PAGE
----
Newcomb showed a full four-pitch mix on Saturday. He primarily went to the curveball as his put-away pitch early. It was 75-78, and he could bury it or spot it for a strike. He has good feel for the pitch, and it was his most consistent secondary offering, but it lacks depth and tends to show itself a bit early. At this level he can punish hitters with it all day, but he'll need to tighten it up at the professional level. I actually preferred the slider, which Newcomb began to work in more as the day went on. It's a mid-eighties offering that showed classic, late, two-plane break at times. However, he doesn't have the same level of present-day feel for it as he does with the curve, and when he tried to spot it for a strike, it got sweepy. Still, I think it ends up the better pitch in the end. He could also drop it on the back foot to right-handed batters, which at this level is (A) rare to see, and (B) utterly unfair. Newcomb only showed a handful of changes. It's a firm offering right now, and he struggles to turn it over, but he maintained his armspeed well and it had some late tail to it. It's a show-me offering to right-handed bats at the moment (and one he won't need much at this level), but there's at least something to work with here.

Newcomb doesn't need much more than the fastball and curve to be successful against NCAA competition, and early on his approach was a very rudimentary "get ahead with the fastball, put away with the curve." He ran into issues when he wasn't getting ahead in counts, but one thing that impressed me about Newcomb was his poise on the mound. He was inefficient at times, and had to deal with men on base, but he just went out and made his pitches. Once the fastball command started to tighten up, he seemed to be more comfortable mixing up his approach. He started working in the slider and change more and would occasionally try to get ahead with an offspeed offering. Again, not the raw fastball/raw approach you might expect from a cold weather arm. There's also a little bit of #rig here that I liked. Newcomb was about three steps to the dugout on a pretty 0-2 curve. He didn't get the call (the strike zone was flaky all day), but he just walked back to the mound while the crowd and teammates gave the home plate umpire the business and put away the hitter a few pitches later. It also didn't seem to bother him that there were 20 scouts surrounding his bullpen session, wandering around to spy from different vantage points. He just went ahead and got his work in. It's a small thing, and Newcomb has been on radars for a couple years now, but the increased attention doesn't seem to bother him at all. And there's only going to be more as the season wears on, as this is a major-league-quality arm.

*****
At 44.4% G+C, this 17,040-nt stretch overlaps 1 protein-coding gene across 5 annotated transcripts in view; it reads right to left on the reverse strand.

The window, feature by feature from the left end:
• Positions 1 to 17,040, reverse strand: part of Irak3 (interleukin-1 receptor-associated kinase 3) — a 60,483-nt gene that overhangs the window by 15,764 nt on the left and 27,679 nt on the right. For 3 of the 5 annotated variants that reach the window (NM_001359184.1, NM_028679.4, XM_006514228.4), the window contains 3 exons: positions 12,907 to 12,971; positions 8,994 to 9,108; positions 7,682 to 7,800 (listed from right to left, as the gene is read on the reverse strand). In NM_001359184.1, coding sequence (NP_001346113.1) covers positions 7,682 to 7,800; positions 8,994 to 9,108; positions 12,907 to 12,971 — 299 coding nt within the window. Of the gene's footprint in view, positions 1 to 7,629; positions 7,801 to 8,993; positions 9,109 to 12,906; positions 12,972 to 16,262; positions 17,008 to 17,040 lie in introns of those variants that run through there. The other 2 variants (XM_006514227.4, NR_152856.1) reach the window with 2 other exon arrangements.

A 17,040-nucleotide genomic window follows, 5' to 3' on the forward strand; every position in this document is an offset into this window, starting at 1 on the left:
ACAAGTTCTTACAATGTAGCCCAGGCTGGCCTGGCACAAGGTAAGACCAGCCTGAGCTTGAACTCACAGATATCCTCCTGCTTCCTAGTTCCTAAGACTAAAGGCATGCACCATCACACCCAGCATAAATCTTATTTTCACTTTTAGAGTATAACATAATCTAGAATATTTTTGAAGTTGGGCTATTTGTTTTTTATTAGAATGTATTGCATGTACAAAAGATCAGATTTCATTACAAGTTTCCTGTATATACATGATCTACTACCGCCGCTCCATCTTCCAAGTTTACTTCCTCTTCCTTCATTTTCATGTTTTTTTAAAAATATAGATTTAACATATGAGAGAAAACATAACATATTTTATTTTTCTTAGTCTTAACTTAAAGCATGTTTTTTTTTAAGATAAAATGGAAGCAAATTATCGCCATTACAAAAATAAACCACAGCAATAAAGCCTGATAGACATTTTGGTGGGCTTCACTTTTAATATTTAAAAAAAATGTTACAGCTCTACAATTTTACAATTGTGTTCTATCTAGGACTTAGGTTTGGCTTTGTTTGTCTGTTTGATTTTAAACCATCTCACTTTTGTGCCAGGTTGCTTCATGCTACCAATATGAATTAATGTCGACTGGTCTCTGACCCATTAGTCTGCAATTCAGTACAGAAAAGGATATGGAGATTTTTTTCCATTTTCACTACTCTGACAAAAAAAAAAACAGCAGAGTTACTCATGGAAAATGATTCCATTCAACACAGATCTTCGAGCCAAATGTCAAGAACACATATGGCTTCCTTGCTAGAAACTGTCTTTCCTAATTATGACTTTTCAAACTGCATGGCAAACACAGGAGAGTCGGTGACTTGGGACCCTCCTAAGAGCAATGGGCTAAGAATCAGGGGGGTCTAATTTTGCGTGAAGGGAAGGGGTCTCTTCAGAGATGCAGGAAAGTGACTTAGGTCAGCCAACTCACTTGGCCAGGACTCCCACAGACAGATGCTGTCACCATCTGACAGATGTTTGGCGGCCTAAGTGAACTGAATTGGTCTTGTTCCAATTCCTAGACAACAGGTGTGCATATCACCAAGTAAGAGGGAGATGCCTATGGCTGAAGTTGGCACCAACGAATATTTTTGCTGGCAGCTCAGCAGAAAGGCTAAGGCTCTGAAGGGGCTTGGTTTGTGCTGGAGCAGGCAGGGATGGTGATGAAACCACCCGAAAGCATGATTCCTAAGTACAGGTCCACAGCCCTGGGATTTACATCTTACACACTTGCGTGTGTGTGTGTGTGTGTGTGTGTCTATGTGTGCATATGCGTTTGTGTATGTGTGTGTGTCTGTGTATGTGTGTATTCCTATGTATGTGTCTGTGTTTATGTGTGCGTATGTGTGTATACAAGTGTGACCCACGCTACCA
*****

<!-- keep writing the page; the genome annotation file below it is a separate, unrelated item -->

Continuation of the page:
The optimistic projection: #3 starter who gives you 200+ innings a year in his prime.

The pessimistic projection: The secondaries never quite advance enough, but the fastball plays up in short bursts and Newcomb settles into a late-inning bullpen role.

Where will he go: Personally, I'd want to see a bit more fastball command, or a bit more out of the secondaries, to feel confident popping Newcomb at #10. He wouldn't be an outlandish pick for the Mets, but he's also not really the type of arm the front office has targeted in recent years. I'd grade him out as a middle-to-late first round pick. Left-handed fastballs like that simply doesn't stay on the board long, and Newcomb has more to offer than just raw velocity.